“The ability of ships to get to and from the Portland region has shaped our city—both geographically and economically—helping it become a manufacturing center and transportation hub for products into and out of our region.” said Port of Portland Executive Director Bill Wyatt. “As a trade-dependent state, our marine highways are critical to our region’s continued success.”

A brief history of the Port as well as the importance of Portland as a national and international trade center and seaport is also examined in the exhibit within the context of the necessity of dredging to maintain safe and efficient ship traffic between the city and the Pacific Ocean.

Throughout the run of the exhibit, Multnomah County residents receive unlimited free admission. Regular admission is $11 for adults, $9 for seniors and students, $5 youth (6-18) and free for children under 5.

Related Link:
Working on the River: A History of Dredging 

Little Goose Navigation Lock Extends Maintenance Outage

by Josh Thomas 3/21/2014 4:30 PM

According to the U.S. Army Corps of Engineers Walla Walla District, the Little Goose navigation lock will not be returned to service as planned on March 22 due to a situation with the navigation lock downstream gate.

 

An update sent on Thursday, March 20, stated that the annual maintenance lock outage has been extended indefinitely.  The notice indicated that tests are being performed to confirm whether or not the gate can be operated safely, and that additional information would be provided on March 26.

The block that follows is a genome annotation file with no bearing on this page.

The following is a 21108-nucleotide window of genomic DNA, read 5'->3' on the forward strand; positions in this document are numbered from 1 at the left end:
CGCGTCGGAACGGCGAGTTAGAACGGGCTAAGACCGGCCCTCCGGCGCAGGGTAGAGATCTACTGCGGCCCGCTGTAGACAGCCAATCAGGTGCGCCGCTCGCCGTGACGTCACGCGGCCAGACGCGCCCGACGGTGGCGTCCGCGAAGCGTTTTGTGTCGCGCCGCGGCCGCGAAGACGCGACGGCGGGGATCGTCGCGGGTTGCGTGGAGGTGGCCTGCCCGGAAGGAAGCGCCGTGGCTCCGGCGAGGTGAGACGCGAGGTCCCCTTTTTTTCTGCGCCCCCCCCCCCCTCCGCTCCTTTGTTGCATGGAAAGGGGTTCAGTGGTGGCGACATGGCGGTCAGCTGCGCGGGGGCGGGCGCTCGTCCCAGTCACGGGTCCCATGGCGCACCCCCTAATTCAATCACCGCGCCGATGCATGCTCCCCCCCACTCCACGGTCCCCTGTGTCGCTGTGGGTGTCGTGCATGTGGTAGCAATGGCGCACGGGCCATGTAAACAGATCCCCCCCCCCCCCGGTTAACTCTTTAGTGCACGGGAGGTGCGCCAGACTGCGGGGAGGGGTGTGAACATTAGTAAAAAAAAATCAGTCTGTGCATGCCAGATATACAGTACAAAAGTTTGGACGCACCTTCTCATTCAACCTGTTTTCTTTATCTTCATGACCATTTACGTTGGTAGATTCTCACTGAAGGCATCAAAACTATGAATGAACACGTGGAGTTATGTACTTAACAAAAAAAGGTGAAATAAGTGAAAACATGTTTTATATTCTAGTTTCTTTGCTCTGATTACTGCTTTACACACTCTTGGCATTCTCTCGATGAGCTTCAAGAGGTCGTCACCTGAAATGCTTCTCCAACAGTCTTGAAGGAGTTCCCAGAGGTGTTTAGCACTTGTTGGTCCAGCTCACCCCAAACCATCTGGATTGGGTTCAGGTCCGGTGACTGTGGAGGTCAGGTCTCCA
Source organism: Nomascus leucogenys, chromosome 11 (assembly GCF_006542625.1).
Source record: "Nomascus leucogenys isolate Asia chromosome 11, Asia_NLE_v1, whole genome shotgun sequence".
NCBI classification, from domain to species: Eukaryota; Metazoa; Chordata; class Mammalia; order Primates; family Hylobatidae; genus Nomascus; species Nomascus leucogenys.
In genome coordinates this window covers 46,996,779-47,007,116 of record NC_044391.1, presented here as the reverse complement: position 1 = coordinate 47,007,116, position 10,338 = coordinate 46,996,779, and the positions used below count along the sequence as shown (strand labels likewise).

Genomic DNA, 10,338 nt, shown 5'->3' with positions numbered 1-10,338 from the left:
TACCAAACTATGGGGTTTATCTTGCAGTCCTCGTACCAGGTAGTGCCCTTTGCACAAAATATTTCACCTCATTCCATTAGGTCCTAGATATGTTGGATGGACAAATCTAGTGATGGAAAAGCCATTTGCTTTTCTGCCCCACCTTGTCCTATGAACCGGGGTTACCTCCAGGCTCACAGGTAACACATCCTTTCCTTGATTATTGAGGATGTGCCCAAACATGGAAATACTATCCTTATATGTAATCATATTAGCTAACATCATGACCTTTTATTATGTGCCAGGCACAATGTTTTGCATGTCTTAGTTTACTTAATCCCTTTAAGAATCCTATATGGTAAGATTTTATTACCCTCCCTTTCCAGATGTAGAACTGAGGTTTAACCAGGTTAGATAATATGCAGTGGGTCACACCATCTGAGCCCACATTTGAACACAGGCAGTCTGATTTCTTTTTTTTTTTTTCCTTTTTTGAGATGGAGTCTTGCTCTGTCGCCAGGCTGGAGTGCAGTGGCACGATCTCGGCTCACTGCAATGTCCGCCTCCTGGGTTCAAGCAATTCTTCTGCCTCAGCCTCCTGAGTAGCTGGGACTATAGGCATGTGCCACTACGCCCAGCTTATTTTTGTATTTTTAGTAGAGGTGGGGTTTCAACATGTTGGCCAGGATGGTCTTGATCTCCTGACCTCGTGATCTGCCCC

Little Goose Lock and Dam is located in Washington on the Snake River at river mile 70.3. If the lock remains inoperable, it would impede barge traffic in that section of the river until the lock can be restored to working order.

 

For additional information, call the Operations Division of the U.S. Army Corps of Engineers Walla Walla District at (509) 527-7115 or (509) 527-7120.

Hanjin Shipping Delivers Good News for Local Shippers

by Josh Thomas 3/10/2014 12:27 PM

On Monday, March 10, Hanjin Shipping announced that it would continue its weekly transpacific vessel call in Portland.

 

The announcement comes as welcome news to the hundreds of shippers who depend on the carrier and its alliance partners to get cargo to and from international markets in Asia. According to Hanjin’s notification to the Port, the company will be reviewing operational performance on a quarterly basis.

 

“Hanjin has been a valued customer of the Port for 20 years, and they have an important shipping franchise in this market.” said Sam Ruda, chief commercial officer for the Port of Portland. “We will continue to work closely with all stakeholders to ensure that the case remains for Hanjin and all carriers to keep cargo moving through Portland’s Terminal 6.”